Nearly two years after the eurozone countries locked their currencies, London's share of world finance business has actually increased, so much so that it handles more international euro-denominated transactions than Paris and Frankfurt put together.
The fact is that London offers a far more hospitable and stimulating environment for the finance business than Continental centres, which are increasingly handicapped by the moves towards regulatory and fiscal harmonisation that the euro entails.
Furthermore, the eurozone's attempts to create more open, market-driven economies is stimulating demand for precisely those skills in which London excels: corporate finance, capital market trading and fund management.
True, the bund futures contract shifted from Liffe to Frankfurt. But that had nothing to do with the euro: it was purely a matter of where the contract could be traded most cheaply. That lesson has now been taken on board.
Ken Livingstone is behind the times: the City debated last year whether its long term interests require Britain to adopt the euro. Its conclusion was that it will not suffer in the slightest. [Bank of England governor] Eddie George and the then Lord Mayor both said at the end of last year that far from losing business, the City had prospered while Britain stayed outside the single currency.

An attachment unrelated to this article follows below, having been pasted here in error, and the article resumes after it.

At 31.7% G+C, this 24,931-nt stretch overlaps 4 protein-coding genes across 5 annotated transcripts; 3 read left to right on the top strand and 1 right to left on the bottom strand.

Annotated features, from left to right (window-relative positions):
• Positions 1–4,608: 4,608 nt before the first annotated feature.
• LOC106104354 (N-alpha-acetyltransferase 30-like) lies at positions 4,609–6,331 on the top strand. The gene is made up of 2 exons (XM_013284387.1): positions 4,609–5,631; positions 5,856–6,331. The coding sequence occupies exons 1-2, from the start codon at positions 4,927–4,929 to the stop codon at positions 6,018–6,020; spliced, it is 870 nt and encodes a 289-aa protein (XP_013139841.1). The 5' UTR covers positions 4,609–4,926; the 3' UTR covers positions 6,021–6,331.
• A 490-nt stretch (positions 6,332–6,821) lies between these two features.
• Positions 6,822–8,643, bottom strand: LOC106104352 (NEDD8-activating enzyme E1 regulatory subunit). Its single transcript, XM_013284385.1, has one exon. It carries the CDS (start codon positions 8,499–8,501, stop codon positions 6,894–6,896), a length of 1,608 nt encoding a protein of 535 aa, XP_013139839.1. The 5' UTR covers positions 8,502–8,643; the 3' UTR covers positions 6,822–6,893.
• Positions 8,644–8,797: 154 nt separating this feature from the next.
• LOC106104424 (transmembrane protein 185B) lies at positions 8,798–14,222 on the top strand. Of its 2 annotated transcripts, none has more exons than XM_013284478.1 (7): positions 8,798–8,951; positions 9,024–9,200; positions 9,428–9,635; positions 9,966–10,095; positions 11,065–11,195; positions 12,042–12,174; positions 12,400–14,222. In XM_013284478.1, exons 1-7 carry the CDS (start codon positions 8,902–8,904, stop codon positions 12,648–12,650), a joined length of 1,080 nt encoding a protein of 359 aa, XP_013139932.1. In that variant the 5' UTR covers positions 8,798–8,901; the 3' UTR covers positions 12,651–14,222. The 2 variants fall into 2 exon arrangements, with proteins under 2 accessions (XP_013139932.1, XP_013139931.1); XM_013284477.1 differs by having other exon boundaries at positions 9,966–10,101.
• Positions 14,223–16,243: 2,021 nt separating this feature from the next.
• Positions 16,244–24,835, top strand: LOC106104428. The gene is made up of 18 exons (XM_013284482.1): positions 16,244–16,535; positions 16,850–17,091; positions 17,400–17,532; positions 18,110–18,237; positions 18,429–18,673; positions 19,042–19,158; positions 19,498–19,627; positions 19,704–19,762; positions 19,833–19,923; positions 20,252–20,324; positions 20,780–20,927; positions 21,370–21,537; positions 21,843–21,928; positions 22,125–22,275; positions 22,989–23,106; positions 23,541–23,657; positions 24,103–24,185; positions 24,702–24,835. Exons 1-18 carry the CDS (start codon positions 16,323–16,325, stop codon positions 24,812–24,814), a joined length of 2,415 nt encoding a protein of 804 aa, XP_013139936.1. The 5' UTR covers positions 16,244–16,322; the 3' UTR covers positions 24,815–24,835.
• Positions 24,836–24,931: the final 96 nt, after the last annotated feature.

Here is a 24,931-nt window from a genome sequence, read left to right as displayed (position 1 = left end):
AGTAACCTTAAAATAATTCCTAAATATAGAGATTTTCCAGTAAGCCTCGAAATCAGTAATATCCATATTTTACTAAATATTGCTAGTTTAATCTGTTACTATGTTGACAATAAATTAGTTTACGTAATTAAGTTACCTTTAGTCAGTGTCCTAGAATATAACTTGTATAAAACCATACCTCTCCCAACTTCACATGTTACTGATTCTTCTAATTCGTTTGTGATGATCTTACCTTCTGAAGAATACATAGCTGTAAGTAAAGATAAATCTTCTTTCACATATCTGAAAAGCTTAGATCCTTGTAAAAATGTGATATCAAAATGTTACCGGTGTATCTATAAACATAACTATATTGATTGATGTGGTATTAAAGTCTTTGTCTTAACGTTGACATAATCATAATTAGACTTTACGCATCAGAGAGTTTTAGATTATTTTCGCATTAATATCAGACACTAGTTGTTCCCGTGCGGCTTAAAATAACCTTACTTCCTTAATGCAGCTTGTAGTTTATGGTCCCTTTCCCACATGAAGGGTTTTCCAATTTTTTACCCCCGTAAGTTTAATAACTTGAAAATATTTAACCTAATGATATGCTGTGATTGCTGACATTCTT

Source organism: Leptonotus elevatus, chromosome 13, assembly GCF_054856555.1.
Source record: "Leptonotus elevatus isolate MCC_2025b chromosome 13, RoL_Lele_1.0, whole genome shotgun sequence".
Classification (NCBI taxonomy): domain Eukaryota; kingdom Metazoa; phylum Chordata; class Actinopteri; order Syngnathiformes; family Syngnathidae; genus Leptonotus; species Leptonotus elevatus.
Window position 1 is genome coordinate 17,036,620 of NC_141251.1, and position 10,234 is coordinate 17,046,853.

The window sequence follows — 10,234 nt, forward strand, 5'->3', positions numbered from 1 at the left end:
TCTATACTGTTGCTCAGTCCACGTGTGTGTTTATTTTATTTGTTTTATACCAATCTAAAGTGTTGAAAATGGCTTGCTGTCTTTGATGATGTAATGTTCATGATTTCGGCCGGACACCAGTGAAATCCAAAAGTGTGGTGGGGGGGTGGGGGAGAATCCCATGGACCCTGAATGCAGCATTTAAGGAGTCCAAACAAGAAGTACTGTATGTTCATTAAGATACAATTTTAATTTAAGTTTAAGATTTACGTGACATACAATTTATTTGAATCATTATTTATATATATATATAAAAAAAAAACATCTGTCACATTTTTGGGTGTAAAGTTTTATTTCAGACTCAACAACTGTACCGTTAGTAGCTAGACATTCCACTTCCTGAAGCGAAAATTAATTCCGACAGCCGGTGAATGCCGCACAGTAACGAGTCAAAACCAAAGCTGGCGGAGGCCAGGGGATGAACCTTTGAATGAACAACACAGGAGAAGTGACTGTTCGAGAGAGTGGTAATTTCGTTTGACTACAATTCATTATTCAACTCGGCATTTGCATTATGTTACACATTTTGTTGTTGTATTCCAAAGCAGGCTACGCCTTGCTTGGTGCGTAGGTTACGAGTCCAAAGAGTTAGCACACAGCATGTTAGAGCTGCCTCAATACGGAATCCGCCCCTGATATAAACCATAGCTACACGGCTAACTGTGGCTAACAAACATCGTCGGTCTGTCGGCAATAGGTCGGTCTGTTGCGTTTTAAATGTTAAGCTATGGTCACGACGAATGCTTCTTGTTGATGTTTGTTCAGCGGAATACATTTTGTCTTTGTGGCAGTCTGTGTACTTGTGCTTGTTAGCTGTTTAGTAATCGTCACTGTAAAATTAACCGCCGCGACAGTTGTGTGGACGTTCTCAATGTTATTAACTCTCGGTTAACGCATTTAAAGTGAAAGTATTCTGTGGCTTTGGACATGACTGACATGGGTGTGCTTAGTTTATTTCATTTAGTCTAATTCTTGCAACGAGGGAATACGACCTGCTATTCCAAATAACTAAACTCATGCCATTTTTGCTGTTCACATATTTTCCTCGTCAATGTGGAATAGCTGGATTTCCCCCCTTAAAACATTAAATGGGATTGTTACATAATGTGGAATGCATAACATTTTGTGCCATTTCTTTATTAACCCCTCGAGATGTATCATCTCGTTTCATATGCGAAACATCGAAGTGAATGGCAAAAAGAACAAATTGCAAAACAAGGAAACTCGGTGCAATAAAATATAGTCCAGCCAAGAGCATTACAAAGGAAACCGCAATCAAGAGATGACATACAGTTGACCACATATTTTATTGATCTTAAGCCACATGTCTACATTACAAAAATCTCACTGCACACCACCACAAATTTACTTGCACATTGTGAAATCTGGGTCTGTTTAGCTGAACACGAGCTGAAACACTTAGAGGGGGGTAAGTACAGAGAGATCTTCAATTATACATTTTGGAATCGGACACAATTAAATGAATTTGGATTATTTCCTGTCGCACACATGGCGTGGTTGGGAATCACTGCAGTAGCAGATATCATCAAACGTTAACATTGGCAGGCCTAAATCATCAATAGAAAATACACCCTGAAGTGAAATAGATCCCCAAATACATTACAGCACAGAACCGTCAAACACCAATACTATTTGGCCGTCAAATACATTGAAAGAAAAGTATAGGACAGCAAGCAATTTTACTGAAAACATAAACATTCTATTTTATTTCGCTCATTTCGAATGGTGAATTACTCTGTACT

Mr Livingstone's proposal to devalue the pound to enter the euro is also old-fashioned. That policy of devaluation saw British industry fall behind its German and Japanese competitors. Fortunately he will not shift the commitment of the Government and the Bank of England to controlling inflation, not managing the exchange rate.
So, far from losing out, the City's position outside the euro will ensure that its attractions as a financial centre will increase, not diminish.